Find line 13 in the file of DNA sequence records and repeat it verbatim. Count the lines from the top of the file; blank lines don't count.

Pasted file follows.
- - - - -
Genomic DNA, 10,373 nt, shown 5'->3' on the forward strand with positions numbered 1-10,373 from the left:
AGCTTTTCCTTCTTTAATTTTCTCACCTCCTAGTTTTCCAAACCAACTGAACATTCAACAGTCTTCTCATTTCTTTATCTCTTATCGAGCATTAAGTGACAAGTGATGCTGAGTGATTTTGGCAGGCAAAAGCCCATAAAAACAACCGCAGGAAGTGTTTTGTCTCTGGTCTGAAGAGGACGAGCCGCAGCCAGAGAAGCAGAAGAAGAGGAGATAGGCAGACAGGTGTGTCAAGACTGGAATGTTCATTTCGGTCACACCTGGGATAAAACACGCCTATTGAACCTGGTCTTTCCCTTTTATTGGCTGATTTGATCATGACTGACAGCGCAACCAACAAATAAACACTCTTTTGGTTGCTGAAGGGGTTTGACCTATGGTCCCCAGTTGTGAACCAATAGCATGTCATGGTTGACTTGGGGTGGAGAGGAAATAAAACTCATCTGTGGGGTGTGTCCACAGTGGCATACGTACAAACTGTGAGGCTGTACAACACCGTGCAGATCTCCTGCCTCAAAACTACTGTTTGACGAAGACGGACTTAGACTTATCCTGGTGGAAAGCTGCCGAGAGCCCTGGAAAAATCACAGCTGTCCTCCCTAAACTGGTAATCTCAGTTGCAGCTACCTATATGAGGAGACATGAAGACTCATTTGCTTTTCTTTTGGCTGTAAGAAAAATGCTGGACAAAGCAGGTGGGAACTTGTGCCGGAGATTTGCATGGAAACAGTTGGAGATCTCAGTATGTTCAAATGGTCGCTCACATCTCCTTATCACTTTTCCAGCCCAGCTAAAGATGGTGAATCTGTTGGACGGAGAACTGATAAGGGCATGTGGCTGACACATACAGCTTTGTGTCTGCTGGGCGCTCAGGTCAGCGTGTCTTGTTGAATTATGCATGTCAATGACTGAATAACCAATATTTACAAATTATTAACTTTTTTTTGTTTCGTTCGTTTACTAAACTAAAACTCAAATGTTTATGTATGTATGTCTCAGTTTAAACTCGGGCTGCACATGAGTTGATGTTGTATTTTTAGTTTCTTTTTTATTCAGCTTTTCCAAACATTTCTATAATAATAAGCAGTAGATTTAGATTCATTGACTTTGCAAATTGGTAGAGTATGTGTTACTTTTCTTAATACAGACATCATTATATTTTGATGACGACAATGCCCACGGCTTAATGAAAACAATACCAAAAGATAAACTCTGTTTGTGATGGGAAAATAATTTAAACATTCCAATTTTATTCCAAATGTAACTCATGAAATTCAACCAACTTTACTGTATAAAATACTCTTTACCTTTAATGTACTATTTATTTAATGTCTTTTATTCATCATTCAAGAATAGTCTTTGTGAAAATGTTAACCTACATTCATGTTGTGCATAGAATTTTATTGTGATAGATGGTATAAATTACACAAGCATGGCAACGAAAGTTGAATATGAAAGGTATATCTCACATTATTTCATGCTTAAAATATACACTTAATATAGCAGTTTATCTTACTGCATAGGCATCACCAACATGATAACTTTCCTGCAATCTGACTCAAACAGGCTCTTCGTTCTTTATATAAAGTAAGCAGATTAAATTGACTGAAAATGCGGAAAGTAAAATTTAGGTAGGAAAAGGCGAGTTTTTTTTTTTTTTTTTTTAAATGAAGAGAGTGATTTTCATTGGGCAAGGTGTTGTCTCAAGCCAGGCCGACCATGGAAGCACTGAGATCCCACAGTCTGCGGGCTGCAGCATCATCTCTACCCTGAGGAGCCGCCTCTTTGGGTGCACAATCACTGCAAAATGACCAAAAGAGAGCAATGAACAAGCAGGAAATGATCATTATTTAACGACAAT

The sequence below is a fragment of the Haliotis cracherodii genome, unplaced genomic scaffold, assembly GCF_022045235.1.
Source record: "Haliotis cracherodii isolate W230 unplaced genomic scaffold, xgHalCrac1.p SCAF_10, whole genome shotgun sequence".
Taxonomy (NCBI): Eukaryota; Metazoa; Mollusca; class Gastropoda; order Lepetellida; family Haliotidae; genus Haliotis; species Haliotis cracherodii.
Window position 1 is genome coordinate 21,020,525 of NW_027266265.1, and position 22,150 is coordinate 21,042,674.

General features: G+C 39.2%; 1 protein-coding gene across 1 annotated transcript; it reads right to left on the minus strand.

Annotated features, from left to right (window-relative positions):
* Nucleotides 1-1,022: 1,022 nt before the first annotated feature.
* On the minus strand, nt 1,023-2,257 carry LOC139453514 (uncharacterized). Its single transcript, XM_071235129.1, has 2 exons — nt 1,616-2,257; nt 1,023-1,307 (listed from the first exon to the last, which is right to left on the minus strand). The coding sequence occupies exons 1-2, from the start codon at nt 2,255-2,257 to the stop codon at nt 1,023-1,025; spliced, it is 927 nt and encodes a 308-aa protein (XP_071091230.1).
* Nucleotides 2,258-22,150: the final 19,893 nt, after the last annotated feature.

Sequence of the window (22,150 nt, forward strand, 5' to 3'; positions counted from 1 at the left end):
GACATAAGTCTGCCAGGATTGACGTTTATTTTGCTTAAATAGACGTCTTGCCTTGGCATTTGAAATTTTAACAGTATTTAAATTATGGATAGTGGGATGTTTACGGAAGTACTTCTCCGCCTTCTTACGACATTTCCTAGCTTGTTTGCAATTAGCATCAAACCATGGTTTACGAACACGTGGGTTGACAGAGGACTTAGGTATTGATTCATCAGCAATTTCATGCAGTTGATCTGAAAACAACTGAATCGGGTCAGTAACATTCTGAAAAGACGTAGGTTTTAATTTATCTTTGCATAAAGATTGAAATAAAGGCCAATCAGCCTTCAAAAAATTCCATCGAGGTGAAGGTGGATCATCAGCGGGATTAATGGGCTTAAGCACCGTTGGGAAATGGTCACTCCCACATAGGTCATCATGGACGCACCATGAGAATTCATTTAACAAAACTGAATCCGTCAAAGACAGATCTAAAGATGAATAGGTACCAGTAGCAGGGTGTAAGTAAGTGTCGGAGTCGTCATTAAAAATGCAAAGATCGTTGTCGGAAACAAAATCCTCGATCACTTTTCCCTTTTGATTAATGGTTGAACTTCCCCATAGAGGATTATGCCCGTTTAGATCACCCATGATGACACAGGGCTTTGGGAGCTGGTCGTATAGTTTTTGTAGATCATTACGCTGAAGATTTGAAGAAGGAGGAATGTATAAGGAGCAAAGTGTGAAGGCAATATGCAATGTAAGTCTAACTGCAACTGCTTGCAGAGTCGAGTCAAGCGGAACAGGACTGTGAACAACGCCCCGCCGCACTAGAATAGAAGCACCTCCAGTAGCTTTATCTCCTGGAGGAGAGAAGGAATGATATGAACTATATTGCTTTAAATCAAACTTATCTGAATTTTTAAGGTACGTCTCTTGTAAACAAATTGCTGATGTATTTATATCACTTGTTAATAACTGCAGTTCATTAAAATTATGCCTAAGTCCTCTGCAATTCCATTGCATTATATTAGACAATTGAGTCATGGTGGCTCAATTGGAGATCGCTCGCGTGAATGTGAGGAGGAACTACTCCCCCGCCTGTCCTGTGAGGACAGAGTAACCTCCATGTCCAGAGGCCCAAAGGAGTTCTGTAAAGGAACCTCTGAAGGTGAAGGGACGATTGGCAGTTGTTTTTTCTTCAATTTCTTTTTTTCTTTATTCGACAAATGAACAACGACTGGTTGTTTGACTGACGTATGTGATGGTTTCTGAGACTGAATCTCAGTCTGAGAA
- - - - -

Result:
GACATAAGTCTGCCAGGATTGACGTTTATTTTGCTTAAATAGACGTCTTGCCTTGGCATTTGAAATTTTAACAGTATTTAAATTATGGATAGTGGGATGTTTACGGAAGTACTTCTCCGCCTTCTTACGACATTTCCTAGCTTGTTTGCAATTAGCATCAAACCATGGTTTACGAACACGTGGGTTGACAGAGGACTTAGGTATTGATTCATCAGCAATTTCATGCAGTTGATCTGAAAACAACTGAATCGGGTCAGTAACATTCTGAAAAGACGTAGGTTTTAATTTATCTTTGCATAAAGATTGAAATAAAGGCCAATCAGCCTTCAAAAAATTCCATCGAGGTGAAGGTGGATCATCAGCGGGATTAATGGGCTTAAGCACCGTTGGGAAATGGTCACTCCCACATAGGTCATCATGGACGCACCATGAGAATTCATTTAACAAAACTGAATCCGTCAAAGACAGATCTAAAGATGAATAGGTACCAGTAGCAGGGTGTAAGTAAGTGTCGGAGTCGTCATTAAAAATGCAAAGATCGTTGTCGGAAACAAAATCCTCGATCACTTTTCCCTTTTGATTAATGGTTGAACTTCCCCATAGAGGATTATGCCCGTTTAGATCACCCATGATGACACAGGGCTTTGGGAGCTGGTCGTATAGTTTTTGTAGATCATTACGCTGAAGATTTGAAGAAGGAGGAATGTATAAGGAGCAAAGTGTGAAGGCAATATGCAATGTAAGTCTAACTGCAACTGCTTGCAGAGTCGAGTCAAGCGGAACAGGACTGTGAACAACGCCCCGCCGCACTAGAATAGAAGCACCTCCAGTAGCTTTATCTCCTGGAGGAGAGAAGGAATGATATGAACTATATTGCTTTAAATCAAACTTATCTGAATTTTTAAGGTACGTCTCTTGTAAACAAATTGCTGATGTATTTATATCACTTGTTAATAACTGCAGTTCATTAAAATTATGCCTAAGTCCTCTGCAATTCCATTGCATTATATTAGACAATTGAGTCATGGTGGCTCAATTGGAGATCGCTCGCGTGAATGTGAGGAGGAACTACTCCCCCGCCTGTCCTGTGAGGACAGAGTAACCTCCATGTCCAGAGGCCCAAAGGAGTTCTGTAAAGGAACCTCTGAAGGTGAAGGGACGATTGGCAGTTGTTTTTTCTTCAATTTCTTTTTTTCTTTATTCGACAAATGAACAACGACTGGTTGTTTGACTGACGTATGTGATGGTTTCTGAGACTGAATCTCAGTCTGAGAA